Now, to add a little insult to injury, when I was around 16, my mother sat me down and told me that I have a half brother. Apparently part of the "deal" between my bio-mom and parents was that bio-mom go back to school and stay out of my life, which she did, but only long enough to get pregnant again. My half brother was born about a month before I turned three. He was adopted outside of the family. We met once when I was 16 or 17, and then one more time after that. I lost track of him about 12 years ago, when he decided that he was going to go live with our bio-mom. Huge mistake.
Having grown up with bio-mom as my "sister," I know a bit more about her than I would like. She is textbook bi-polar, although I'm not sure if she's been officially diagnosed or medicated. She has substance abuse issues, is a pathological liar, and not the kind of person I would choose as a friend. She has stolen from me, from our parents, our other sisters, abused relationships, etc. Until this summer, I hadn't seen her for about 18 years, although I'd heard about her from time to time from other family members. She was supposed to come for a family dinner about 15 years ago, but no-showed, claiming later that she was afraid I would "start something." I've never started anything, but it's convenient that both she and my mother have now labeled me as an "instigator" because I have personal boundaries that I refuse to allow to be crossed. (Ex: Don't come for a visit when I ask you not to and then expect me to be hospitable to your chain smoking and your dog.) Anyway, I saw her this summer for the first time in 18 years, and she met my daughter (now almost 13). She never once asked me how I was, what I had been up to, how I liked living abroad, nothing about myself. She only wanted to talk about herself, lie about where she was living and what she was doing (other sister filled me in on the truth), make herself out to be this great traveling intellectual (never been outside the US or graduated HS), and actually flirted continuously with my DH. Fortunately, DH is a psychologist and while he humored her at the time, told us all later, "She really needs some help." Even my daughter, who didn't really understand at the time what the situation was, said, "She's crazy, isn't she?"
Now, do I have issues? Heck yes! Abandonment issues, attachment issues, trust issues, you name it, it's all there. Abusive relationships, self-medication with alcohol, messed-up personal life, been there, done that. I tried therapy, but had a terrible time admitting the truth about anything. I thank God everyday for my DH who is so patient with me and so understanding about my issues. Thanks to him, I have 24 hour therapy when I need it, in a comfortable environment (home), with someone who truly cares about me--and it's free! Best of all, he's met my family and understands what I mean when I say that they are crazy and worthy of a week of Jerry Springer episodes.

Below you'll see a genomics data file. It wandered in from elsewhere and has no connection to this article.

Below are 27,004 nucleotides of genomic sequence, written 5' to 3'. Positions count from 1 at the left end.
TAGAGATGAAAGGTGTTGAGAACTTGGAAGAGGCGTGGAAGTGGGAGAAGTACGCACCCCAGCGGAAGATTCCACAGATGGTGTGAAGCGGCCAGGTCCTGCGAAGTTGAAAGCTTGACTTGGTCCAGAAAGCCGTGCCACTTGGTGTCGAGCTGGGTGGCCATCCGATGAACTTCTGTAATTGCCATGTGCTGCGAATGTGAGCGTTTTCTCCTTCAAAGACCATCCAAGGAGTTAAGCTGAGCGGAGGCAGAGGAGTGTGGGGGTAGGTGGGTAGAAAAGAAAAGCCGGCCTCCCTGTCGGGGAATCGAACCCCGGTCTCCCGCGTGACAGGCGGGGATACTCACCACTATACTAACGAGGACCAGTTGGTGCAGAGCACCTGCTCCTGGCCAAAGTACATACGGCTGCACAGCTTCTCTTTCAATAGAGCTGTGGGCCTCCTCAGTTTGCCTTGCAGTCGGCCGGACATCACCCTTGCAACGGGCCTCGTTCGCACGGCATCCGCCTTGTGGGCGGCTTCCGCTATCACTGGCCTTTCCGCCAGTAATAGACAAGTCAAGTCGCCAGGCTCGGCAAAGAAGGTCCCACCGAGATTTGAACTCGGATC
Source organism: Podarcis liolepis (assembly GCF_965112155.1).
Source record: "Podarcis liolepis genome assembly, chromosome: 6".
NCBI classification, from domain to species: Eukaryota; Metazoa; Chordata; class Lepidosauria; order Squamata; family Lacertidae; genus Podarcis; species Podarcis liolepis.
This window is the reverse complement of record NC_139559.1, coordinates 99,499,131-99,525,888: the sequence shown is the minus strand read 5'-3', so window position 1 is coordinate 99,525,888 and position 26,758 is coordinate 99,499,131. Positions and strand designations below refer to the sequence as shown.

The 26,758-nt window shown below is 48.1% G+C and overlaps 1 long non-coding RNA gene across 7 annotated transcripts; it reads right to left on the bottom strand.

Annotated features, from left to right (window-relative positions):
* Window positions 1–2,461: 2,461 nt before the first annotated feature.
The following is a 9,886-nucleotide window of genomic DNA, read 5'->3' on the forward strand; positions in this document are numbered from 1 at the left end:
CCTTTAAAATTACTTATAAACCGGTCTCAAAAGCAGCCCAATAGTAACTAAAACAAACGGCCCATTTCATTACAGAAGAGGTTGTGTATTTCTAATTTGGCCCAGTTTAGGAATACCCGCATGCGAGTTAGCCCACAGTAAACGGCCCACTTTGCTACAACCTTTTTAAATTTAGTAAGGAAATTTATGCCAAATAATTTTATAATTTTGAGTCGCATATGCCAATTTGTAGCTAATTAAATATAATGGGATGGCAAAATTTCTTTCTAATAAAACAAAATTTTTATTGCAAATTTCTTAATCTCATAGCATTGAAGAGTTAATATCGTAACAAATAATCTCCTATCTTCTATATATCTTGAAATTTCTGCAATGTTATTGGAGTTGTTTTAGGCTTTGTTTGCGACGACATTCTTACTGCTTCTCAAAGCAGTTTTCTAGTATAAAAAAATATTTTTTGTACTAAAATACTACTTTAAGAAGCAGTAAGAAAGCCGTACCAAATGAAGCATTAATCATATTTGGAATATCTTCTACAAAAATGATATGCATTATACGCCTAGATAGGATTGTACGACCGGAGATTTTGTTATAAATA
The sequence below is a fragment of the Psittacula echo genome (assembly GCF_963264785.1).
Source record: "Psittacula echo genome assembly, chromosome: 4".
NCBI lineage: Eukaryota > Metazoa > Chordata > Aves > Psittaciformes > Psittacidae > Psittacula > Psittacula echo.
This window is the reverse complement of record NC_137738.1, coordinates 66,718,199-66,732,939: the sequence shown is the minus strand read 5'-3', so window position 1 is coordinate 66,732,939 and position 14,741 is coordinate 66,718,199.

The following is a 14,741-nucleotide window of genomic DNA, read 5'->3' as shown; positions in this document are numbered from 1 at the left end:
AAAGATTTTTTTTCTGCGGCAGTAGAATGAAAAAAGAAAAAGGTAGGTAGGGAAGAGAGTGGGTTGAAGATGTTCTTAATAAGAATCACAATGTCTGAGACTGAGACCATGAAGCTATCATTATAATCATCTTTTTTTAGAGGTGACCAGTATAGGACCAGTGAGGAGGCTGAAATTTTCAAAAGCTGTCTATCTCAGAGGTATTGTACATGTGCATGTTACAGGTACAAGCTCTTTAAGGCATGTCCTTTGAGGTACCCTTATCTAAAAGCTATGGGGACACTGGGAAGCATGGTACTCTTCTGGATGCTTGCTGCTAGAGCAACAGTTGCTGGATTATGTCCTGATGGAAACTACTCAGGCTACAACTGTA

Having been a mom for 13 years, I have no illusions about who my "real" mother is. The woman who raised me, nursed me through scarlet fever, chicken pox, and three months of mono--she is my mother. The other is merely an egg-donor and rather inconsequential in my life now, although she has left an imprint that will leave lasting scars all of my life. Not because she allowed me to be adopted (IMO, a better alternative than growing up with her), but because of all that she's done since. I have tried to deal with the issues of loss that come along with being an adoptee, but I can honestly say that at this point they are there for good and I have to learn to live with them and around them. I cannot change what has gone on in the past, I can only live my life to the fullest extent possible now.
If you have read all of this, thank you for giving me so much of your time. It was very therapeutic for me to write it all out, although I did leave out some of the most painful details.
The only advice I would ever give to adoptive parents is this: don't hide it. Make sure your children know that although their biological origins lie elsewhere, their spiritual and emotional origins lie in your heart. Don't be upset when they want to seek out their biological origins, it has nothing to do with you and how well you parented them. We are all searching for the meaning of life, adoptees are often searching for the origins of life at the same time.